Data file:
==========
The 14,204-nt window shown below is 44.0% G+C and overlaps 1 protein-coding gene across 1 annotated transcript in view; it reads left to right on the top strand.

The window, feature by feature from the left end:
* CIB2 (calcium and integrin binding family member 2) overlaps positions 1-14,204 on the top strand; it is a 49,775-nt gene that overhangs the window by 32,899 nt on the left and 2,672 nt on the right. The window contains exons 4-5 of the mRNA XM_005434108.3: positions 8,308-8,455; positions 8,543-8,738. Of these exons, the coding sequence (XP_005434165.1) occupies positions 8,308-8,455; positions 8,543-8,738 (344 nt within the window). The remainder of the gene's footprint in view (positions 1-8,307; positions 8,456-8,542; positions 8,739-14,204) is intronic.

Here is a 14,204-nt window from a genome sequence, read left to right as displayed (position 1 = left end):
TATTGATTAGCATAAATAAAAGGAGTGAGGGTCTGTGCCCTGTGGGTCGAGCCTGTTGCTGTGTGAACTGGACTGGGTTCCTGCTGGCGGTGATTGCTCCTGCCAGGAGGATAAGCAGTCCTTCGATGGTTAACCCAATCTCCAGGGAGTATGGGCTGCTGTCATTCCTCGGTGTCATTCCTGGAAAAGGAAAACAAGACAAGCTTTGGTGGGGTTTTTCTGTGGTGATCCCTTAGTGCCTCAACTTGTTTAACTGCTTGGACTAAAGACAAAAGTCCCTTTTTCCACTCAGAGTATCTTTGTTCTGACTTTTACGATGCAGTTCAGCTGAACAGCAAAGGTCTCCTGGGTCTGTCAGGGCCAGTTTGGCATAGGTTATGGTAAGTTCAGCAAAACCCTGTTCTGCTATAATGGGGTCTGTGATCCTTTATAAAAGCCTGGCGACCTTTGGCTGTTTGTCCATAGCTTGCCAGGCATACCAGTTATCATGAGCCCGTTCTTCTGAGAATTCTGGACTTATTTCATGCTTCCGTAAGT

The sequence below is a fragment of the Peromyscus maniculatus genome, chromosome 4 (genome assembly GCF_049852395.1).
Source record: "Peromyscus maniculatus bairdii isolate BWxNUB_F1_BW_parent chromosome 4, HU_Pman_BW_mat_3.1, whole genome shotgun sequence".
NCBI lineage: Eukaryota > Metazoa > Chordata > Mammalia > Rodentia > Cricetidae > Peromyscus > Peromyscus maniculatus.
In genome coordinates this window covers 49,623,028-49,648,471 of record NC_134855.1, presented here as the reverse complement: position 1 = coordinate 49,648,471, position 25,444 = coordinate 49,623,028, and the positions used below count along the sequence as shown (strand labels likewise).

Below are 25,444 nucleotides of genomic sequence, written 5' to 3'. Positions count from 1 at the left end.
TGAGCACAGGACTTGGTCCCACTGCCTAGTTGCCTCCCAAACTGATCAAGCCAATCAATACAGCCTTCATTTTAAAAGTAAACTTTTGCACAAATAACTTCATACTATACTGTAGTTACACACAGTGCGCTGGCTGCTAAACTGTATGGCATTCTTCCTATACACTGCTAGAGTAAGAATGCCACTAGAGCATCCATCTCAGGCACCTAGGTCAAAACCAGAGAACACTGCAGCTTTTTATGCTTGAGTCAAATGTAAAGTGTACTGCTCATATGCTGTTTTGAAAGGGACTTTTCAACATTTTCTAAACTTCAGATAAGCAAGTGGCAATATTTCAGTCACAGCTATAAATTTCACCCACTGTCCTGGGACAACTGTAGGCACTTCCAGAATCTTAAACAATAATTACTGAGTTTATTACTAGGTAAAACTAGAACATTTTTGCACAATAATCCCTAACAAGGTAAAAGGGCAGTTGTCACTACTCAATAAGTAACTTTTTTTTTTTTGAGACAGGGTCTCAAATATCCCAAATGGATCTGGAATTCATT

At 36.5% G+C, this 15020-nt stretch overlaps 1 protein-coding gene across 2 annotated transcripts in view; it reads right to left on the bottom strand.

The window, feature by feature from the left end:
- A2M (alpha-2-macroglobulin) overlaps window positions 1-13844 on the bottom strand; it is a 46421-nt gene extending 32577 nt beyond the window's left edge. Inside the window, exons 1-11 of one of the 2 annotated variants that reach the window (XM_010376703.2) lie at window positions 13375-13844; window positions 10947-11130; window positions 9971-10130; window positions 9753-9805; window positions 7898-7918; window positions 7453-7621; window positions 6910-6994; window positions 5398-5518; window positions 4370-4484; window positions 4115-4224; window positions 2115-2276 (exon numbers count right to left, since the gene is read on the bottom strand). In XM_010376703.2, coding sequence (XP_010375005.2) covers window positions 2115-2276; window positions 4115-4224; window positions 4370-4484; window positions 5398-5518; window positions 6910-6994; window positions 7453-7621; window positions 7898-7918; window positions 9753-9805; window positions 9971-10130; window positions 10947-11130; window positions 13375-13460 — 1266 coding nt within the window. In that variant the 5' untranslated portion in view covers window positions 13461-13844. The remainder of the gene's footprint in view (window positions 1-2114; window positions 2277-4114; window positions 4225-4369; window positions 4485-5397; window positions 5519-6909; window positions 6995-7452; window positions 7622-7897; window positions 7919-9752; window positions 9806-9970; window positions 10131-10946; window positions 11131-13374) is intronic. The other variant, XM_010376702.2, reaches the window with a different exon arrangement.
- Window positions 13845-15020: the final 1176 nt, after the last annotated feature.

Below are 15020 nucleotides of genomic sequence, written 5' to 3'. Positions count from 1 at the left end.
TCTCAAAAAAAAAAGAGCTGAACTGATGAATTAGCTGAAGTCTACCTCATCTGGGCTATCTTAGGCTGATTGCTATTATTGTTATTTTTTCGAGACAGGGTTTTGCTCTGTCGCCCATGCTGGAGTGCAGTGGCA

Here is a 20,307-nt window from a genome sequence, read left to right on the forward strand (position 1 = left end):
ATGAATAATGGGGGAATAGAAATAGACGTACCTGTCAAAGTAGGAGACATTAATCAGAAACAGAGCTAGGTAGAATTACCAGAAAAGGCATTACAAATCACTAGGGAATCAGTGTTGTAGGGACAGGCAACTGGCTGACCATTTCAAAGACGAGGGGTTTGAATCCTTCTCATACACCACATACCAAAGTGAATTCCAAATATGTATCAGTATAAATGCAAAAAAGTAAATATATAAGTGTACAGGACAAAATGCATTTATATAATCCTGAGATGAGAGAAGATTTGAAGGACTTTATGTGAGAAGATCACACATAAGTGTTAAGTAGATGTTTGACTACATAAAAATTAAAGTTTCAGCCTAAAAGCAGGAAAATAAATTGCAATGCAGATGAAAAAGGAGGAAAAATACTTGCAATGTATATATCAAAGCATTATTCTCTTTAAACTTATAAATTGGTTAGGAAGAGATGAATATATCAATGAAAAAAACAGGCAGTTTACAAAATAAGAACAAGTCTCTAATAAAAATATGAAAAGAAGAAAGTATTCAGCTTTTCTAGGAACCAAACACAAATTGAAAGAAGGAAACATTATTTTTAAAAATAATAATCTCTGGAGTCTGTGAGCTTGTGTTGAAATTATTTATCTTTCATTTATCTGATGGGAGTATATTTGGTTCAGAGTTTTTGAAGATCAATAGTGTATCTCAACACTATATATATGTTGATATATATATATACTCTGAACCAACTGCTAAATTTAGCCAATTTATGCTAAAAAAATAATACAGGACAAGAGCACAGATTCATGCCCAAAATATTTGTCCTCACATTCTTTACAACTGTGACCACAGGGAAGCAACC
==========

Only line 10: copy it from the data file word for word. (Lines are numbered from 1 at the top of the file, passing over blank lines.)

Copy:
Below are 25,444 nucleotides of genomic sequence, written 5' to 3'. Positions count from 1 at the left end.